Tomorrow on Saturday, January 29th is our first in a series of educational seminars about gardening beginning at 11 a.m. While we request advance registration in order to accommodate our guests as far as refreshments and seating, we usually have enough to satisfy those of you who want to walk-in on the spur of the moment.

I’m hoping that the program will create some interest in using some alternatives such as dwarf conifers as opposed to the “same old stuff” that is common now in every landscape. Much of the ordinary landscapes of new homes are the result of builders’ packages that include landscaping.

In the above scenario, landscaping takes a back seat to granite counter tops in the kitchen and luxurious bathrooms. The resulting landscape is then filled with Arborvitae, Spiraea and a few Stella D'Oro daylilies which are relatively inexpensive and yet are able to give the new home some curb appeal. Fortunately, some new homeowners reject the builder’s landscape package in favor of a cash rebate in order that they may plan and plant a landscape that incorporates their individual tastes.

Our program tomorrow will present ideas for new landscapes or renovation of existing landscapes that are out of the ordinary and exciting.

See you at the seminar.


Dayton "Dirt" - February 4, 2011

Tomorrow, February 5th our seminar will be on the Queen of flowering vines, Clematis.

Clematis always seems to create excitement in the garden due to their wide ranging colors and flower sizes displayed vertically on a trellis or other similar device.

Again, many of you expressed a desire in late April and May last year for us to conduct a clematis seminar when in fact we already had. I hope you won’t miss this one because Deborah Hardwick from Delaware, Ohio is quite the expert. She’ll explain in detail what it takes to make these marvelous vines thrive in your garden.

Ms. Hardwick’s knowledge comes from not only reading and studying about the clematis subject but by doing as well with over 300 cultivars and over 600 plants in her garden here in Ohio.

At the nursery, we grow quite an extensive pallet of clematis that are well established with large root systems that should give most of you the success with clematis you’re expecting instead of the relatively tiny pots and/or clematis in a box that frequently show up in the home improvement stores.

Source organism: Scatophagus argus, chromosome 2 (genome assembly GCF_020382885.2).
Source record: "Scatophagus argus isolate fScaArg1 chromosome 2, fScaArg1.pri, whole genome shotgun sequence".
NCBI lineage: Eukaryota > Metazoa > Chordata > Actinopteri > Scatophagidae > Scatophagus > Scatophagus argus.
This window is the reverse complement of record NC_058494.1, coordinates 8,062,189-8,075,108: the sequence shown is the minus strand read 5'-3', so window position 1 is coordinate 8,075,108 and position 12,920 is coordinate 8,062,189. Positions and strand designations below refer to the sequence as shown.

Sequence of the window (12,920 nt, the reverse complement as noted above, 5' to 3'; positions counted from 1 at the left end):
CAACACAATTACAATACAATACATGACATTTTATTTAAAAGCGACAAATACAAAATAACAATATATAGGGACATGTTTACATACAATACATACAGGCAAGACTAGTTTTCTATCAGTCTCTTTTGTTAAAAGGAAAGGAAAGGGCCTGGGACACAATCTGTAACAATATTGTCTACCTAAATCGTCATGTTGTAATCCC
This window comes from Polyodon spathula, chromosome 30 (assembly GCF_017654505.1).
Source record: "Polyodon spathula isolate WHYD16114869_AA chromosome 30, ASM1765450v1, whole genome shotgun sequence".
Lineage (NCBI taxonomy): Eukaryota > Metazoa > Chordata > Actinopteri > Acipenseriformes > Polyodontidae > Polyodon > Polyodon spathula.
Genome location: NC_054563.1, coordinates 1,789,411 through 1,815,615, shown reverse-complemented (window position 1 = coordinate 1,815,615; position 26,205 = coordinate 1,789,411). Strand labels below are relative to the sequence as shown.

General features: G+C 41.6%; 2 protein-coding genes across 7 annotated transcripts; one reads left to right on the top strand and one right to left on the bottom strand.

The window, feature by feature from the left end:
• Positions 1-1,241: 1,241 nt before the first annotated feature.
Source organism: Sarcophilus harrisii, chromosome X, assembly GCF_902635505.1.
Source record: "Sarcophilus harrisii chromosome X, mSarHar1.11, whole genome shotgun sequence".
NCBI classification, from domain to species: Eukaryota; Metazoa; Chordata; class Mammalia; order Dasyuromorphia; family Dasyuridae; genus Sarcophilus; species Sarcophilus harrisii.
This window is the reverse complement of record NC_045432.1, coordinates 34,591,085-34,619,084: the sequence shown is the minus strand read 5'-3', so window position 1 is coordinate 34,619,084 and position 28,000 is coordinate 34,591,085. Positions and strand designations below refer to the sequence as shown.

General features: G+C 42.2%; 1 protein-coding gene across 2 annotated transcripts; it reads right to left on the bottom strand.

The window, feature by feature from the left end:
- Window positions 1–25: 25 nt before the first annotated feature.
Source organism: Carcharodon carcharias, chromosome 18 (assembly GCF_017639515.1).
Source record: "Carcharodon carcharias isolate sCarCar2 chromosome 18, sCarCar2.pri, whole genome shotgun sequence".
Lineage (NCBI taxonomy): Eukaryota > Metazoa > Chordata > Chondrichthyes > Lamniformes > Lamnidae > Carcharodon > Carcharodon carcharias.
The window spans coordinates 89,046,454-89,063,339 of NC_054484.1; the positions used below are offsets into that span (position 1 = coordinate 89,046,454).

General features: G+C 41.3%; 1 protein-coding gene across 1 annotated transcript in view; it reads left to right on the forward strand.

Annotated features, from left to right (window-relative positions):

Join us at 11 a.m. on Saturday, February 5th for Deborah Hardwick’s presentation. Don’t forget that our seminar on how to attract butterflies to your yard will be the week after that on February 12th.

On another note, this past January I’ve been noticing a fair amount of robins hanging around the nursery this winter as they have been sitting in the flowering crabapple trees eating the half-shriveled apples that normally fall off the tree in April. I can’t help remembering the words that Jesus spoke as written in the Book of Matthew in the King James version: “Behold the fowls of the air: for they sow not, neither do they reap, nor gather into barns; yet your heavenly Father feedeth them.”


Dayton "Dirt" - February 11, 2011

Even though we still have a way to go with winter in Ohio, in a few days the average temperature will begin to rise at least according to the long time weatherman, Dick Goddard on the Cleveland news cast.

The daffodils and crocus are already peaking above the ground to add to Ohio’s spectacular display of spring.

The nursery seminars continue with Cynthia Druckenbrod’s program on attracting butterflies to the garden. I think all of us know the usual fare for attracting butterflies such as the Buddleias (butterfly bush) and Asclepsis (butterfly weed) but our guest will greatly expand your knowledge in the butterfly field.

If you remember from your high school days, butterflies belong to the insect order, Lepidopthera that has the four life stages of the egg, larva, pupa and finally the adult. In this scenario, the larvae stage of the adults we admire so much can strip the leaves from some of our most cherished garden plants!

One Lepidopthera insect species that is not so pretty is that of thrips that can attack a wide variety of flowering plants.

In the greenhouse, thrips can be difficult to control as they’re quite small and tend to hide in flowers hidden away from the reach of insecticide sprays or other predatory insects. This is one genus of Lepidopthera we can do without!

Have your questions ready as our guest speaker has the answers. See you at the seminar on Saturday, February 12th at 11 a.m.